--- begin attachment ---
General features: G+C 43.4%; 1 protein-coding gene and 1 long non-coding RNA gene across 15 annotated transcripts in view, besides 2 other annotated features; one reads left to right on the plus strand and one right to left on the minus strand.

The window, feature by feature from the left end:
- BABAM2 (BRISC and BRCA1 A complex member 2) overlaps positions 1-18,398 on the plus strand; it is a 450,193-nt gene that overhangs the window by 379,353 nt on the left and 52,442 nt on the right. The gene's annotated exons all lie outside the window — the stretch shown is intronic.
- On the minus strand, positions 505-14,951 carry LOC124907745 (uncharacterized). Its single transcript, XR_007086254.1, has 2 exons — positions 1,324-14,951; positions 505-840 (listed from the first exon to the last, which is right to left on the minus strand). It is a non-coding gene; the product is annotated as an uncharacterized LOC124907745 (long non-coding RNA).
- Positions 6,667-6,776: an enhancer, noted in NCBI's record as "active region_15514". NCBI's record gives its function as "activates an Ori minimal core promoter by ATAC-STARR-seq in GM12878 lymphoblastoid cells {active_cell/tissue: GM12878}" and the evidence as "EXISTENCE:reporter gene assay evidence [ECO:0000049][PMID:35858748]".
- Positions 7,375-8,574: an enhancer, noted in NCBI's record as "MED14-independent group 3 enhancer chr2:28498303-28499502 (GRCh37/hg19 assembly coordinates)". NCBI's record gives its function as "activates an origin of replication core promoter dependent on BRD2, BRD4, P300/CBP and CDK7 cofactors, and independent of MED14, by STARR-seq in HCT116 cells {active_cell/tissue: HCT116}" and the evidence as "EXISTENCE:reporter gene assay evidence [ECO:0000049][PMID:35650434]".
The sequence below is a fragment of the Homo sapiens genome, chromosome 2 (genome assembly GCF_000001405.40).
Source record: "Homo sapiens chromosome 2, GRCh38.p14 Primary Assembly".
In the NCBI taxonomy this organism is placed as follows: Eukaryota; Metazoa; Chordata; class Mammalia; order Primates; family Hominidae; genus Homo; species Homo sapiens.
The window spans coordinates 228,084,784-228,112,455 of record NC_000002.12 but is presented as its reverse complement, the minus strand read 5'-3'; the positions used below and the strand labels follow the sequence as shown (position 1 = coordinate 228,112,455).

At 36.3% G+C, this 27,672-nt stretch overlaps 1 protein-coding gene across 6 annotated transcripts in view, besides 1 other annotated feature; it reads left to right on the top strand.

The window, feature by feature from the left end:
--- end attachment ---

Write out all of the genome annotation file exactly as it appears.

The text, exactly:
General features: G+C 43.4%; 1 protein-coding gene and 1 long non-coding RNA gene across 15 annotated transcripts in view, besides 2 other annotated features; one reads left to right on the plus strand and one right to left on the minus strand.

The window, feature by feature from the left end:
- BABAM2 (BRISC and BRCA1 A complex member 2) overlaps positions 1-18,398 on the plus strand; it is a 450,193-nt gene that overhangs the window by 379,353 nt on the left and 52,442 nt on the right. The gene's annotated exons all lie outside the window — the stretch shown is intronic.
- On the minus strand, positions 505-14,951 carry LOC124907745 (uncharacterized). Its single transcript, XR_007086254.1, has 2 exons — positions 1,324-14,951; positions 505-840 (listed from the first exon to the last, which is right to left on the minus strand). It is a non-coding gene; the product is annotated as an uncharacterized LOC124907745 (long non-coding RNA).
- Positions 6,667-6,776: an enhancer, noted in NCBI's record as "active region_15514". NCBI's record gives its function as "activates an Ori minimal core promoter by ATAC-STARR-seq in GM12878 lymphoblastoid cells {active_cell/tissue: GM12878}" and the evidence as "EXISTENCE:reporter gene assay evidence [ECO:0000049][PMID:35858748]".
- Positions 7,375-8,574: an enhancer, noted in NCBI's record as "MED14-independent group 3 enhancer chr2:28498303-28499502 (GRCh37/hg19 assembly coordinates)". NCBI's record gives its function as "activates an origin of replication core promoter dependent on BRD2, BRD4, P300/CBP and CDK7 cofactors, and independent of MED14, by STARR-seq in HCT116 cells {active_cell/tissue: HCT116}" and the evidence as "EXISTENCE:reporter gene assay evidence [ECO:0000049][PMID:35650434]".
The sequence below is a fragment of the Homo sapiens genome, chromosome 2 (genome assembly GCF_000001405.40).
Source record: "Homo sapiens chromosome 2, GRCh38.p14 Primary Assembly".
In the NCBI taxonomy this organism is placed as follows: Eukaryota; Metazoa; Chordata; class Mammalia; order Primates; family Hominidae; genus Homo; species Homo sapiens.
The window spans coordinates 228,084,784-228,112,455 of record NC_000002.12 but is presented as its reverse complement, the minus strand read 5'-3'; the positions used below and the strand labels follow the sequence as shown (position 1 = coordinate 228,112,455).

At 36.3% G+C, this 27,672-nt stretch overlaps 1 protein-coding gene across 6 annotated transcripts in view, besides 1 other annotated feature; it reads left to right on the top strand.

The window, feature by feature from the left end: